Beyond the cognitive, cultural, and linguistic barriers, the scale and duration of this atrocity are, on an epistemological level, virtually inconceivable. Women and girls as young as three and as old as 60 were raped continually, as frequently as every night for weeks, for almost five years. Analogy and metaphor fail to articulate the experience of confronting this enormity. Even words fail.

How incredible, then, if one were to read Toews’s book and Polley’s film as attempts to conceive this inconceivability, that the author and director chose to do so with only words. Both Toews and Polley afford the reader and the viewer only as much clarity as the women can afford each other through strained conversation. Then it is only natural that the form this conversation assumes is so unwieldy, elliptical, and ultimately unsuccessful, and that their failure to answer their own questions constitutes the success of the book, and, to a lesser degree, the film. The arguing, cutting each other off, building off each other’s points but in divergent directions, being called to order, sundering into aphorism, and surrendering to emotion when they should be making a simple decision — stay or leave — is itself the primary work of Women Talking, not the making of a decision or the answering of any of the questions raised. All of this is what it takes to put a face and a name to atrocity, and it was never going to be enough.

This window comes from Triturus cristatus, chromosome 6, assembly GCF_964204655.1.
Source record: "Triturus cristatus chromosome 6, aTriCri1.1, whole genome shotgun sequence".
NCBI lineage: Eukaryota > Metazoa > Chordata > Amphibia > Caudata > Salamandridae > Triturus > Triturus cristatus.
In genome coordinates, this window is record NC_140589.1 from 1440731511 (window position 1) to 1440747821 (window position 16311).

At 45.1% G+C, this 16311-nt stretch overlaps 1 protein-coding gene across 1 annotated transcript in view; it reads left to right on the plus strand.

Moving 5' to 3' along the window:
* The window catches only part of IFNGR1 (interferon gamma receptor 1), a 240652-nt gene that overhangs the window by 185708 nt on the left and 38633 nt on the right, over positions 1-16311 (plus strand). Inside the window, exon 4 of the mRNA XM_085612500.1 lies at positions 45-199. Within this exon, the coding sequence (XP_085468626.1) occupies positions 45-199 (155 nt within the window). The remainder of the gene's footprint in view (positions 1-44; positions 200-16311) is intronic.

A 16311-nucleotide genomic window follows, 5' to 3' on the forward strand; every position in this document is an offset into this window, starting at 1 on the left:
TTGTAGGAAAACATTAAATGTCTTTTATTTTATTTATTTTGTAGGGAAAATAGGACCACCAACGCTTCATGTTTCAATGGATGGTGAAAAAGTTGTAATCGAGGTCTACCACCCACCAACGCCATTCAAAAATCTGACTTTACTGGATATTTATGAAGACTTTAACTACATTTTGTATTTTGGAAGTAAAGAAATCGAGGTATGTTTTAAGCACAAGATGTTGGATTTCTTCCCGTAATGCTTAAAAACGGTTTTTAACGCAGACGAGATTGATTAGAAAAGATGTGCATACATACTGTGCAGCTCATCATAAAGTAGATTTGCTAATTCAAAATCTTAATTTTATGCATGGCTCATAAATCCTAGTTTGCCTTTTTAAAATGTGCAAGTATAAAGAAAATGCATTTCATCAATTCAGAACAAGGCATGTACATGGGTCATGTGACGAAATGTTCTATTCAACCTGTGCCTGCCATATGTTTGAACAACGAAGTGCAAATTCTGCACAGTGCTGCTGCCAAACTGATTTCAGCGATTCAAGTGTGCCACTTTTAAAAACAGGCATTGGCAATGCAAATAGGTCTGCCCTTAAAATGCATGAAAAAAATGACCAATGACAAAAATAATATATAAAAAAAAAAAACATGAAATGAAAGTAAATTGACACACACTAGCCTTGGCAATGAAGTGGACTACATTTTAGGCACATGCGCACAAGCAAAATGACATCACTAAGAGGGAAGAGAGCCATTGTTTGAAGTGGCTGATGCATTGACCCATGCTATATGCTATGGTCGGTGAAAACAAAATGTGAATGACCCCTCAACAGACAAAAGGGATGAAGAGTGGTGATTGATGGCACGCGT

It is clear from the women’s conversation, with its constant erring from practical strategizing into painful and desperate processing, that their trauma demands to be remembered, and, in fact, understood. Yet the mountain of obstacles to attaining this understanding makes it equally evident that understanding may not be possible. Psychologist Dori Laub and literary critic Shoshana Felman explore this paradox in Testimony: Crises of Witnessing in Literature, Psychoanalysis, and History, concluding from volumes of clinical research and observation of patients coping with significant trauma that “there can be ample record of historical events which caused trauma, but until a survivor tells someone else what happened to them, outlines the shape of the absence inside them, the trauma can’t be known.” Because of this, “the testimony to a trauma” not only “includes its hearer,” but also, “by extension, the listener to trauma comes to be a participant and a co-owner of the traumatic event.” Thus enters August.

Those who have read Women Talking will experience whiplash within the first few seconds of the film, when the narrator’s voice they hear is not August’s, as it is in Toews’s novel, but that of Autje (Kate Hallett), Mariche’s daughter and one of the two young girls present at the meetings. It is strange on its face that a book called Women Talking would not only be narrated but also mediated by a man. August chooses what we hear as well as how we hear it; remember, he’s also translating the women’s conversation from the highly aphoristic Plautdietsch into English, essentially midwifing it into legibility for the reader. Toews’s August frequently digresses in his narration, interspersing the minutes of the women’s meetings with his own internal pleas for Ona’s love, memories of the colony prior to the traumatic revelations, and, most crucially, admissions that so much of what the women say is difficult to directly convey.